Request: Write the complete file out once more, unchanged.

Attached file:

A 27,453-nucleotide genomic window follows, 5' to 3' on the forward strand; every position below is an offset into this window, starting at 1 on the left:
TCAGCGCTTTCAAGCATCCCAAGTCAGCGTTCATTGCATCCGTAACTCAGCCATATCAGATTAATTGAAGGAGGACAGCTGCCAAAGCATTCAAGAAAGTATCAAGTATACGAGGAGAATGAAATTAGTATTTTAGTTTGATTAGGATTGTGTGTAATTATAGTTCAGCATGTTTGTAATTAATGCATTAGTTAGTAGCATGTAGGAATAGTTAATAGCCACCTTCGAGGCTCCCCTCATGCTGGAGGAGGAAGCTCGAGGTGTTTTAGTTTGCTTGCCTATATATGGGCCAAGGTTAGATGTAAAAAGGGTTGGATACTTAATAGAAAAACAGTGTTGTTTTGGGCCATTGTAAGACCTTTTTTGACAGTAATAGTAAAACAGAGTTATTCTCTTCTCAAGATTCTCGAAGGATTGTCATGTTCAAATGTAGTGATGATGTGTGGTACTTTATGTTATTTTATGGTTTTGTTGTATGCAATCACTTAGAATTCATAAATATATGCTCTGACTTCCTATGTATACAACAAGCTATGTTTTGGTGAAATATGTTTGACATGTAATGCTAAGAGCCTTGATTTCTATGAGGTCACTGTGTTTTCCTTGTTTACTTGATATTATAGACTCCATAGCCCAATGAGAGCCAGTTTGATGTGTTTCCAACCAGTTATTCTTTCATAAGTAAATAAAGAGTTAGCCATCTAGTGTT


A 27,453-nucleotide genomic window follows, 5' to 3' on the forward strand; every position below is an offset into this window, starting at 1 on the left:
TCAGCGCTTTCAAGCATCCCAAGTCAGCGTTCATTGCATCCGTAACTCAGCCATATCAGATTAATTGAAGGAGGACAGCTGCCAAAGCATTCAAGAAAGTATCAAGTATACGAGGAGAATGAAATTAGTATTTTAGTTTGATTAGGATTGTGTGTAATTATAGTTCAGCATGTTTGTAATTAATGCATTAGTTAGTAGCATGTAGGAATAGTTAATAGCCACCTTCGAGGCTCCCCTCATGCTGGAGGAGGAAGCTCGAGGTGTTTTAGTTTGCTTGCCTATATATGGGCCAAGGTTAGATGTAAAAAGGGTTGGATACTTAATAGAAAAACAGTGTTGTTTTGGGCCATTGTAAGACCTTTTTTGACAGTAATAGTAAAACAGAGTTATTCTCTTCTCAAGATTCTCGAAGGATTGTCATGTTCAAATGTAGTGATGATGTGTGGTACTTTATGTTATTTTATGGTTTTGTTGTATGCAATCACTTAGAATTCATAAATATATGCTCTGACTTCCTATGTATACAACAAGCTATGTTTTGGTGAAATATGTTTGACATGTAATGCTAAGAGCCTTGATTTCTATGAGGTCACTGTGTTTTCCTTGTTTACTTGATATTATAGACTCCATAGCCCAATGAGAGCCAGTTTGATGTGTTTCCAACCAGTTATTCTTTCATAAGTAAATAAAGAGTTAGCCATCTAGTGTT